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Blockchain explained

Investments  |  7/03/2018  |   7 min read

The future used to be represented by flying cars and moon bases. But as we’ve learned, true innovation tends to sneak up on us in more subtle way.

The internet didn’t arrive to any great fanfare, it was a series of slow and steady technical advances that gradually changed the way we work, live, and communicate. Blockchain has the same slow burn potential. And it’s only getting started.

What is blockchain?

A blockchain is like a digital database that everyone can see and update – but not edit or delete. When a transaction is completed, it becomes a block in the chain. The way it works means no one party has control; it’s decentralised. Each block in the chain contains a re-coded copy of a previous block. All of this is time-stamped, so it’s easy to verify information or transactions.

Why is this useful?

Transferring money, paying for goods and services, and banking in general is expensive. There’s a range of propriety programs and systems in place and they all need to sync up and trust each other before any money can be moved. That means money has to be held in escrow by third parties, which not only slows things down, it contributes to the various transfer fees charged.

Blockchain overcomes this. By replacing all these individual systems with a worldwide standard that anyone can view and verify it can speed up money transfers while also lowering the cost. An estimated $6bn per year in savings is expected by streamlining the clearing and settlement of transactions with blockchain. 

So is it just a better way of banking?

While that’s one use, blockchain has lots of other potential when it comes to sharing information and data around the world.

Medical companies are looking at ways to use blockchain for medical records. By replacing all the individual systems used by hospitals and doctors around the world with a single standard it’s easier and quicker to share information.

Close to home, Australian environmental advocates have recently piloted a project to track tuna from where it’s caught, right to the end consumer. It’s being done by the WWF in conjunction with a fishing company and a tech company. The idea is that instead of fishing boats being able to fudge records, or third party monitoring bodies being vulnerable to corruption, each stakeholder verifies their point in the process in real time. And it can all be managed from a smartphone. 

What about privacy?

While blockchain allows a network of computers to monitor and agree on a given value or change in value, it doesn’t actually reveal what that value may be – just that everyone agrees that it’s the same. Unless the parties using it have a password that allows them to look at the contents of a given transaction or record, the data is safe.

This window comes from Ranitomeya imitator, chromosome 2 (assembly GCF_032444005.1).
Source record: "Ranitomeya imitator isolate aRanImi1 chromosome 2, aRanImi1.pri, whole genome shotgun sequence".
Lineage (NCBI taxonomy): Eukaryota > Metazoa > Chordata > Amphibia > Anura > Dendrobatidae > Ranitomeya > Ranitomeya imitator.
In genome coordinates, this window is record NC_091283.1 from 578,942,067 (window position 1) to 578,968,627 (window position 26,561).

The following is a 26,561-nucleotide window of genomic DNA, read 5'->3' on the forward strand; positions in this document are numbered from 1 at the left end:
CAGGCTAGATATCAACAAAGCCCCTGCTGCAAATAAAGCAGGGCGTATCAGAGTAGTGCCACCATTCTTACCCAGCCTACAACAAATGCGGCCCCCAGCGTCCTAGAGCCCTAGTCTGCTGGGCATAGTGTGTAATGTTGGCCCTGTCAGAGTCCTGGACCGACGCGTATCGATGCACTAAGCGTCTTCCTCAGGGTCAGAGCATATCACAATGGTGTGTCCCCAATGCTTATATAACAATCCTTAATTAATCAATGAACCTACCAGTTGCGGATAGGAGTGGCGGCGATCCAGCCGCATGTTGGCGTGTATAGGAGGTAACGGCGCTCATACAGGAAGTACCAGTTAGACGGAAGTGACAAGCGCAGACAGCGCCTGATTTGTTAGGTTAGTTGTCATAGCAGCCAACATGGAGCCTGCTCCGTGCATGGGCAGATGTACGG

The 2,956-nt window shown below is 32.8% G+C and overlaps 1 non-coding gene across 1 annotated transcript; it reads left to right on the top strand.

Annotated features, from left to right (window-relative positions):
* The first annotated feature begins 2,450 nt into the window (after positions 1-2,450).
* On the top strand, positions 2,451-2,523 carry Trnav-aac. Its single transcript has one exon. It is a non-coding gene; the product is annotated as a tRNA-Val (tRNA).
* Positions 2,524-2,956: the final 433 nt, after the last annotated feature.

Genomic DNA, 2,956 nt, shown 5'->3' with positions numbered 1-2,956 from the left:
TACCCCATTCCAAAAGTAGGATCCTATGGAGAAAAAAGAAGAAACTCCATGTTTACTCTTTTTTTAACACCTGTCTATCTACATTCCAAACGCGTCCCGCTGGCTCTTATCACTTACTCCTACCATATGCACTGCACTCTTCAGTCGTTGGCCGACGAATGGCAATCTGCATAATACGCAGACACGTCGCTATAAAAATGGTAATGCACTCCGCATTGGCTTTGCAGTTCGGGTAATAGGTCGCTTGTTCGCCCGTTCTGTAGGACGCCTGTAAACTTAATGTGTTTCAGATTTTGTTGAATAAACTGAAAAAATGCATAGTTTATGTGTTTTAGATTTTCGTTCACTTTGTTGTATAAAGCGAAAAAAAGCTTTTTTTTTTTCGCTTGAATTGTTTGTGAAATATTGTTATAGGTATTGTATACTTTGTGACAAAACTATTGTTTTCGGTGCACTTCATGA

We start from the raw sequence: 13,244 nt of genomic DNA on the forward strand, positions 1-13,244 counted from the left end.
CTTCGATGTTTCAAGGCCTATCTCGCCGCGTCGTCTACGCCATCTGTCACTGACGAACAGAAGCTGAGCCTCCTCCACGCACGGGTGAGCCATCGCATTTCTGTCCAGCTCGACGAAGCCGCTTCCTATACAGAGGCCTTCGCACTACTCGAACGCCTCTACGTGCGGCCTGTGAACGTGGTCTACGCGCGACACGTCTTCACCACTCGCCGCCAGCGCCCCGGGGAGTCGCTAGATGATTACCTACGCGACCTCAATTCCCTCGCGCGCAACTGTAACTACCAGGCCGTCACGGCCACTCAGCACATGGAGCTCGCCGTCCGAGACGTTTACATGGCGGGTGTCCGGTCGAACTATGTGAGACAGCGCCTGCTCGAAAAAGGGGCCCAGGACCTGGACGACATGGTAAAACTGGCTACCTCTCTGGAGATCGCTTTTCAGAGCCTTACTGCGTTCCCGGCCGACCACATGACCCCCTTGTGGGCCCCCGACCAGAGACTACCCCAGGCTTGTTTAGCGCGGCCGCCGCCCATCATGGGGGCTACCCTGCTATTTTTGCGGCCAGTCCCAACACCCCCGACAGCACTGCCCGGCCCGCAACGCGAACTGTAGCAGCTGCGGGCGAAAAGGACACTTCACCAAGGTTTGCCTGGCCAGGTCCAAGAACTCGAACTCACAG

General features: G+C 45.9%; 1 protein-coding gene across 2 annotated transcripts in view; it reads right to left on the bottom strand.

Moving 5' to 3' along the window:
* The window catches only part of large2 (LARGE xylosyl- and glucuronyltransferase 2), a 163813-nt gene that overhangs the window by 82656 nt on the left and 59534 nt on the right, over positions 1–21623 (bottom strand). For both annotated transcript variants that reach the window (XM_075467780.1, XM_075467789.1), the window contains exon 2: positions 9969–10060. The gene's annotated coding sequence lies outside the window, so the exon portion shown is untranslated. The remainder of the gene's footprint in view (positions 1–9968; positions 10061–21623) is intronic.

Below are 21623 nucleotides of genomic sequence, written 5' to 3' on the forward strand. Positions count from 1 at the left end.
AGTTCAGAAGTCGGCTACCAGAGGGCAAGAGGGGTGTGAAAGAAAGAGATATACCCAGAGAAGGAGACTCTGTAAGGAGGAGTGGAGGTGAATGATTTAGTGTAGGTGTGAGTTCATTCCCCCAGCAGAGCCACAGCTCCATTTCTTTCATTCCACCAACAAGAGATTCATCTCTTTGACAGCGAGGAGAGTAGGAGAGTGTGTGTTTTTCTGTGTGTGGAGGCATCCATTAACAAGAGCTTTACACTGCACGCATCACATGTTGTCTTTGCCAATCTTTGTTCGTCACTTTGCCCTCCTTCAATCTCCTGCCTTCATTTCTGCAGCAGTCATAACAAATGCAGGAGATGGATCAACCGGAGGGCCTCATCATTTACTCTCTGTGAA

Where does Bitcoin fit into all this?

At its core Bitcoin is simply a digital currency that allows you to pay for goods and services. It is hosted on an open network of dedicated computers spread around the world. You can trade your regular US dollars, Euro or whatever you want for Bitcoin at whatever the given exchange rate is on the day.

Blockchain is the underpinning technology that maintains the Bitcoin transaction ledger and allows it to actually function. Since Bitcoin is the first widespread use of blockchain technology they tend to get wrapped up together, but they’re completely different things.

Blockchain is the platform – Bitcoin is the product.

What’s next?

Blockchains ability to facilitate safer and more secure transactions for a fraction of the current cost has plenty of real world applications and plenty of international interest.

As Vitalik Buterin writes on the etheriium blog, “[blockchain] allows a large number of interactions to be codified and carried out in a way that greatly increases reliability, removes business and political risks associated with the process being managed by a central entity, and reduces the need for trust.”

Industry leaders like Bob Greifeld, CEO of Nasdaq, have already pegged the emerging technology as “the biggest opportunity set we can think of over the next decade”. 

It’s still early days, and the international politics of regulating a decentralised system are going to be intense. But the future has a tendency to sneak up on us, and blockchain represents a fundamental rethink about the way we share information. It’s not as tangible as a flying car, or a moon colony, but it can be just as transformative.


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